Francisco Ortiz, director of public security for Yale West Campus, is currently embroiled in a $10 million federal civil rights lawsuit that has also been brought against New Haven Police Department and the city.
New Haven criminal defense attorney Diane Polan filed a complaint Feb. 1 against Ortiz for allegedly condoning anti-constitutional interrogation techniques in his former position as New Haven’s chief of police. The suit was filed on behalf of Ernest Pagan, a resident construction worker who spent 13 months in jail for a crime he did not commit before his acquittal in March 2008.
Among other things, the suit charges that detectives, whom Ortiz had trained, coerced three witnesses into identifying Pagan as the shooter in a murder investigation, stripped Pagan naked and starved him for three days.
Police arrested Pagan in February 2007 and changed him with the murder of Tony Howell and the attempted murder of James Brown, who had both been shot (Howell fatally) outside Newt’s Café, a nightclub on Whalley Avenue, on Christmas Eve 2006. Three witnesses later identified Pagan as the shooter, and he spent 13 months at the Walker-McDougall Correctional Institution in Suffield before his trial began because he could not pay the $3 million bail.
But when the case went to trial, the three witnesses recanted their statements and a Superior Court jury acquitted him in March 2008.
According to the 31-page complaint Polan filed, the detectives investigating Howell’s murder allegedly ignored descriptions of the shooter that ran contrary to Pagan’s profile and did not ask if witnesses had been using drugs or alcohol. But one witness volunteered that he was smoking PCP and marijuana when the crime occurred and another said he had drunk a lot.
The lawsuit also alleges that Pagan asked repeatedly to phone an attorney during his interrogation but was denied. The complaint says that Pagan saw Ortiz when he was taken out of his eight-by-10-foot room on Feb. 2, 2006, and said, “Chief, when can I get a call to my lawyer?” Ortiz walked away without a word, according to the complaint.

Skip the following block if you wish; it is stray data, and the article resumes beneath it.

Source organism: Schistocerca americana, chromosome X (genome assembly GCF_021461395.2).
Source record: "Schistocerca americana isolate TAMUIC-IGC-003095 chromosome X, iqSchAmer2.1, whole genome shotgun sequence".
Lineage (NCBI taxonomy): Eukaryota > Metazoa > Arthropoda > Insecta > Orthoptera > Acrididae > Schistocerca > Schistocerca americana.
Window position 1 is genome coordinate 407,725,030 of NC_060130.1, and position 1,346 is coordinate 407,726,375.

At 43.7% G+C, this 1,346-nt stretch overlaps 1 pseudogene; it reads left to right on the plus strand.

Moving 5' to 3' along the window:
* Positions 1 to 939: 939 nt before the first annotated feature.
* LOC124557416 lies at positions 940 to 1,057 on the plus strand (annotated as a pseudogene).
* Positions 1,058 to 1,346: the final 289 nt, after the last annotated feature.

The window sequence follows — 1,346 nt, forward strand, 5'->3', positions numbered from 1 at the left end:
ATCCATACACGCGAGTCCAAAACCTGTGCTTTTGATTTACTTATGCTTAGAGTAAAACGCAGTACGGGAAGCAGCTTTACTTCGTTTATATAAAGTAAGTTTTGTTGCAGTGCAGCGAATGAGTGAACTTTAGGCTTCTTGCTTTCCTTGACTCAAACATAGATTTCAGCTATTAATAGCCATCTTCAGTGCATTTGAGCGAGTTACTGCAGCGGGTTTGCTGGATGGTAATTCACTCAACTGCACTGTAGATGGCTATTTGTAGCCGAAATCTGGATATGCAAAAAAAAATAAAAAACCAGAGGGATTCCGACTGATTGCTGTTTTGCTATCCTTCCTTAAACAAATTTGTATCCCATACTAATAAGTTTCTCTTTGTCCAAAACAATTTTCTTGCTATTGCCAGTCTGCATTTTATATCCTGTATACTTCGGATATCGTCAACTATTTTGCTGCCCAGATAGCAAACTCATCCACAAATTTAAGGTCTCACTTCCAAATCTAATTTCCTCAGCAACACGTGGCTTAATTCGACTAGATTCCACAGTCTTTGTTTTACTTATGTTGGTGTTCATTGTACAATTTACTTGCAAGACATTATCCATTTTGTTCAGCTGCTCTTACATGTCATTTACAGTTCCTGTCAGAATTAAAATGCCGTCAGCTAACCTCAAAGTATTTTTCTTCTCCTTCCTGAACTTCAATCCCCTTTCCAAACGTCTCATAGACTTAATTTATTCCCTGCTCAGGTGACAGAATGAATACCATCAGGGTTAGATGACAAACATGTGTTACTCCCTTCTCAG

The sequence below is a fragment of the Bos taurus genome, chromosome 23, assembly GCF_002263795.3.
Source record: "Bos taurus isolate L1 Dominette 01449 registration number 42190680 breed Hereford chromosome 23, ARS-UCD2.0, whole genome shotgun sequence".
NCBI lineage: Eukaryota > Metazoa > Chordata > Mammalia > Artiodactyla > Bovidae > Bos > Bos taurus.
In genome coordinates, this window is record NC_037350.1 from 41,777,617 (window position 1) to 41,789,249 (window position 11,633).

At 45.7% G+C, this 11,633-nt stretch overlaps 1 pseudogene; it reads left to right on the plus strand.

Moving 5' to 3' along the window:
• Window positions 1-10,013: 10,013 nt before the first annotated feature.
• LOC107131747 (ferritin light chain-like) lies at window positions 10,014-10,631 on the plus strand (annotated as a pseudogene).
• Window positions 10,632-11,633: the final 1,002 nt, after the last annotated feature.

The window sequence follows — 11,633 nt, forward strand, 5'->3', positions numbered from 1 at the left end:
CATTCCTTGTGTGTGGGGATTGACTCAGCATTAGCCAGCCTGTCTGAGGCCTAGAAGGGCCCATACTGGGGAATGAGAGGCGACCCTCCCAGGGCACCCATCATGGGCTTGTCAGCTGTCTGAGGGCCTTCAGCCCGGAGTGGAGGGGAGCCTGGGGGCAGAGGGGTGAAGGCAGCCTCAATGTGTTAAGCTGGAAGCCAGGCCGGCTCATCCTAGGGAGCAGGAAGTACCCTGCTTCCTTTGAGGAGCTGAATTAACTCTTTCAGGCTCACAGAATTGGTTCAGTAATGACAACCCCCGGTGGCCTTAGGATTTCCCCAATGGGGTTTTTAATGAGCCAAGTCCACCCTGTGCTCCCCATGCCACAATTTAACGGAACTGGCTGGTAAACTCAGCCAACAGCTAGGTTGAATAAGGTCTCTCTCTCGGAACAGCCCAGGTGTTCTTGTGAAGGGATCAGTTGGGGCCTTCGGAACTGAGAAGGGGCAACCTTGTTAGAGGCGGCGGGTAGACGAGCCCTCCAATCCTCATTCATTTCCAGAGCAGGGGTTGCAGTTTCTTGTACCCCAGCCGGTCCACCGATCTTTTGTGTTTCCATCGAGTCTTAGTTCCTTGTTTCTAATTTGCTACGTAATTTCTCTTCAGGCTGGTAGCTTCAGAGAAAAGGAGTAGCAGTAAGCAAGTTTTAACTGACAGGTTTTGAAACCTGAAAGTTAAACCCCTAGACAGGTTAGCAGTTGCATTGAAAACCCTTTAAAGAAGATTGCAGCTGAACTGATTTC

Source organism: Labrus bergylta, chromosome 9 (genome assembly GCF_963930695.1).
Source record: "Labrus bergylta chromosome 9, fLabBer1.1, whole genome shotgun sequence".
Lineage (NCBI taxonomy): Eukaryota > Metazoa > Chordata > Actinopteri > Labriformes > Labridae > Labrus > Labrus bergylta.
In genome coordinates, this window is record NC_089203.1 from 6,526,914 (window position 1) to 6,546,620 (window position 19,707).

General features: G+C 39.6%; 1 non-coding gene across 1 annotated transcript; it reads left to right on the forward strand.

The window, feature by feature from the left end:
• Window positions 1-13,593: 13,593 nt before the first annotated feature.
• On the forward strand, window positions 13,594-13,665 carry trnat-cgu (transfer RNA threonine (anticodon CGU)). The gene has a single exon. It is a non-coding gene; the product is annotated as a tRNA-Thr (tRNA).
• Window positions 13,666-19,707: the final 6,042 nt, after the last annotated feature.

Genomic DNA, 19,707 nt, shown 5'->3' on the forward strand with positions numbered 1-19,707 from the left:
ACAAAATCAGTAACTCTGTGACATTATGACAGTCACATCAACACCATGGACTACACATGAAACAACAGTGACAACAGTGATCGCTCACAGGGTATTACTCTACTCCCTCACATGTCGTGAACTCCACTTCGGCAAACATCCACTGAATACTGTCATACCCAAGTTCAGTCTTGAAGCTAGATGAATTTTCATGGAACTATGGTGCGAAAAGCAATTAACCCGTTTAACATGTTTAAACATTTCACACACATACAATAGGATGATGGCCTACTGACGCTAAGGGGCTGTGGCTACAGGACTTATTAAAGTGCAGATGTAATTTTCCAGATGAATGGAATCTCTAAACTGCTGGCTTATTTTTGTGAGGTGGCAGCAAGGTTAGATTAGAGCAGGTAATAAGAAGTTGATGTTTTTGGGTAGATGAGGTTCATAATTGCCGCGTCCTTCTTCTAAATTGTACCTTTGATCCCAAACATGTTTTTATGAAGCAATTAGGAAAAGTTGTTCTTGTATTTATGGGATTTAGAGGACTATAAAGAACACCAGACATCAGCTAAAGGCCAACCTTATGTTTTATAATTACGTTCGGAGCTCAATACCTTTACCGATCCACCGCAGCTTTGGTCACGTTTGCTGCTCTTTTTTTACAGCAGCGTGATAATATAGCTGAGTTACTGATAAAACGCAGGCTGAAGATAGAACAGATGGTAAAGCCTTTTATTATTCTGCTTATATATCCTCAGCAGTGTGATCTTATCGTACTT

Ortiz, who is being represented by the city, and Mayor John DeStefano Jr.s spokesman Jessica Mayorga both declined comment. Mayorga said in an e-mail that the city is not in a position to comment on the case.
Though Yale currently employs Ortiz, the University is not involved with his defense, University Vice President and General Counsel Dorothy Robinson said in an e-mail.
“It is my understanding that counsel for the City of New Haven is providing representation in this civil case,” said Deputy University Secretary Martha Highsmith, who handles security matters. “I have complete confidence in Mr. Ortiz and am grateful for his leadership in our security services.”
In an interview, Polan attributed Pagan’s false arrest to the NHPD’s desire between 2006 and 2007 to close cases quickly and arrest somebody, even the wrong person. But she added that she does not know if those attitudes have prevailed under current Police Chief James Lewis.
Polan said she is not claiming Ortiz directly violated Pagan’s constitutional rights but that, under Ortiz’s supervision, detectives were trained to use questionable tactics. Those tactics included asking people who were not at the crime scene to be witnesses and instructing witnesses to identify certain suspects as the perpetrators of a crime. She said Ortiz is at fault because he condoned and encouraged such practices and trained his detectives to compel suspects and witnesses to make false statements.
Yale Law lecturer and human rights attorney Hope Metcalf said it was not uncommon for police chiefs to be sued for the actions of their inferiors for a failure to train or for tolerating abuses.
“The key question is whether the supervisor knew of the constitutional violations by the front-line officers,” she said.
Polan said it is too early to say whether the suit would settle before going to court because the defendants have not yet responded to lawsuit. She declined to name a dollar amount for which Pagan would settle.
“[Pagan is] hoping to get just compensation for what happened to him,” Polan said. “The problem is [the NHPD] can never give somebody back that part of [his] life.”
Polan filed a similar lawsuit in November 2009 on behalf of a man, Norman Falconer, who a state cop had watched New Haven detectives frame during a drug raid in 2006.
Ortiz retired from the NHPD in November 2007 after 25 years in the force and five as chief.
Correction: Feb. 15, 2010
An earlier version of this article misquoted Law School lecturer Hope Metcalf ’96, who said it is not uncommon for police chiefs to be sued for the actions of their inferiors whom the chiefs failed to train or whose abuses they tolerated. “The key question is whether the supervisor knew of the constitutional violations by the front-line officers,” she said. In addition, Metcalf’s position was misreported; she is a lecturer in the Law School, not a professor.